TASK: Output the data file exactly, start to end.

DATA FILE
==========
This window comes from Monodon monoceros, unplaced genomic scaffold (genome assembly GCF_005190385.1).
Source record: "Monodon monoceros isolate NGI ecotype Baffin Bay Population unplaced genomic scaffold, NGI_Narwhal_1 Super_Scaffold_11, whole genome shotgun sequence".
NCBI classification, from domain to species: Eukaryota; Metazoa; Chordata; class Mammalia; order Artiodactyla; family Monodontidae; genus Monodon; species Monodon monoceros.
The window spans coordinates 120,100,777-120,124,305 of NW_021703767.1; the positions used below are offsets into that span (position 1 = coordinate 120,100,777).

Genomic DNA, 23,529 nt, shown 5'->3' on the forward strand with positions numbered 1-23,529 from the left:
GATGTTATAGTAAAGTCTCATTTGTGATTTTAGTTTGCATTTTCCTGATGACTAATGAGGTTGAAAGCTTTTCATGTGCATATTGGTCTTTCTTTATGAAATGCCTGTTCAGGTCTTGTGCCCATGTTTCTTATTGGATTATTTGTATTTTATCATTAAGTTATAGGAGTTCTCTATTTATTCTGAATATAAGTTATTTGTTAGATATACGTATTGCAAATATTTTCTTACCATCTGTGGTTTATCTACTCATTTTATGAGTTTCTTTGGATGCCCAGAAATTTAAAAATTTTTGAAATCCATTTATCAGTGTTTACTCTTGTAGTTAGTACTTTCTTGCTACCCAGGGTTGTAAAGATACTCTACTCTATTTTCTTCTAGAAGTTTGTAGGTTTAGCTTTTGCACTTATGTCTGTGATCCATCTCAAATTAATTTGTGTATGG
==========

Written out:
This window comes from Monodon monoceros, unplaced genomic scaffold (genome assembly GCF_005190385.1).
Source record: "Monodon monoceros isolate NGI ecotype Baffin Bay Population unplaced genomic scaffold, NGI_Narwhal_1 Super_Scaffold_11, whole genome shotgun sequence".
NCBI classification, from domain to species: Eukaryota; Metazoa; Chordata; class Mammalia; order Artiodactyla; family Monodontidae; genus Monodon; species Monodon monoceros.
The window spans coordinates 120,100,777-120,124,305 of NW_021703767.1; the positions used below are offsets into that span (position 1 = coordinate 120,100,777).

Genomic DNA, 23,529 nt, shown 5'->3' on the forward strand with positions numbered 1-23,529 from the left:
GATGTTATAGTAAAGTCTCATTTGTGATTTTAGTTTGCATTTTCCTGATGACTAATGAGGTTGAAAGCTTTTCATGTGCATATTGGTCTTTCTTTATGAAATGCCTGTTCAGGTCTTGTGCCCATGTTTCTTATTGGATTATTTGTATTTTATCATTAAGTTATAGGAGTTCTCTATTTATTCTGAATATAAGTTATTTGTTAGATATACGTATTGCAAATATTTTCTTACCATCTGTGGTTTATCTACTCATTTTATGAGTTTCTTTGGATGCCCAGAAATTTAAAAATTTTTGAAATCCATTTATCAGTGTTTACTCTTGTAGTTAGTACTTTCTTGCTACCCAGGGTTGTAAAGATACTCTACTCTATTTTCTTCTAGAAGTTTGTAGGTTTAGCTTTTGCACTTATGTCTGTGATCCATCTCAAATTAATTTGTGTATGG